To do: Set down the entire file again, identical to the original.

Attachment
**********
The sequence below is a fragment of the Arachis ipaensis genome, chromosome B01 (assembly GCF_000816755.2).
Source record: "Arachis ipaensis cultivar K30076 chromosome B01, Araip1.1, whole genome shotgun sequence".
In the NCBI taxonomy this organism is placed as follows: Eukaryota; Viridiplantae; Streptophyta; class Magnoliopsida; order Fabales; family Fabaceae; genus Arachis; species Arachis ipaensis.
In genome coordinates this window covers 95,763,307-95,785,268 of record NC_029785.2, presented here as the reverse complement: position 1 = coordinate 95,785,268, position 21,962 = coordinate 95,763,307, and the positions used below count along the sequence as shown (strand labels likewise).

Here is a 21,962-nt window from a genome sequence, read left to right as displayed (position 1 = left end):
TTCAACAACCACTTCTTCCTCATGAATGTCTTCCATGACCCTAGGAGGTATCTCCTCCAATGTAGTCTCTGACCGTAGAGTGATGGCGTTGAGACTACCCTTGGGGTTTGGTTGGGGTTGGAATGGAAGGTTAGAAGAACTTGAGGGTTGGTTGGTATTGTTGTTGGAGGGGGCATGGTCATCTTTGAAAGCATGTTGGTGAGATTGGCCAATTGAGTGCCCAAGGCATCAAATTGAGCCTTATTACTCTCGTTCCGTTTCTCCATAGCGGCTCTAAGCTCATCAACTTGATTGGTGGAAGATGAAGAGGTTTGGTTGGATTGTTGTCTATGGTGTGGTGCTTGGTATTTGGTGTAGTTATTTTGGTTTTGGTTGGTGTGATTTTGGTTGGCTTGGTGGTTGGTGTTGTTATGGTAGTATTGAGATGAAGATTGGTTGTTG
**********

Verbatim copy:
The sequence below is a fragment of the Arachis ipaensis genome, chromosome B01 (assembly GCF_000816755.2).
Source record: "Arachis ipaensis cultivar K30076 chromosome B01, Araip1.1, whole genome shotgun sequence".
In the NCBI taxonomy this organism is placed as follows: Eukaryota; Viridiplantae; Streptophyta; class Magnoliopsida; order Fabales; family Fabaceae; genus Arachis; species Arachis ipaensis.
In genome coordinates this window covers 95,763,307-95,785,268 of record NC_029785.2, presented here as the reverse complement: position 1 = coordinate 95,785,268, position 21,962 = coordinate 95,763,307, and the positions used below count along the sequence as shown (strand labels likewise).

Here is a 21,962-nt window from a genome sequence, read left to right as displayed (position 1 = left end):
TTCAACAACCACTTCTTCCTCATGAATGTCTTCCATGACCCTAGGAGGTATCTCCTCCAATGTAGTCTCTGACCGTAGAGTGATGGCGTTGAGACTACCCTTGGGGTTTGGTTGGGGTTGGAATGGAAGGTTAGAAGAACTTGAGGGTTGGTTGGTATTGTTGTTGGAGGGGGCATGGTCATCTTTGAAAGCATGTTGGTGAGATTGGCCAATTGAGTGCCCAAGGCATCAAATTGAGCCTTATTACTCTCGTTCCGTTTCTCCATAGCGGCTCTAAGCTCATCAACTTGATTGGTGGAAGATGAAGAGGTTTGGTTGGATTGTTGTCTATGGTGTGGTGCTTGGTATTTGGTGTAGTTATTTTGGTTTTGGTTGGTGTGATTTTGGTTGGCTTGGTGGTTGGTGTTGTTATGGTAGTATTGAGATGAAGATTGGTTGTTG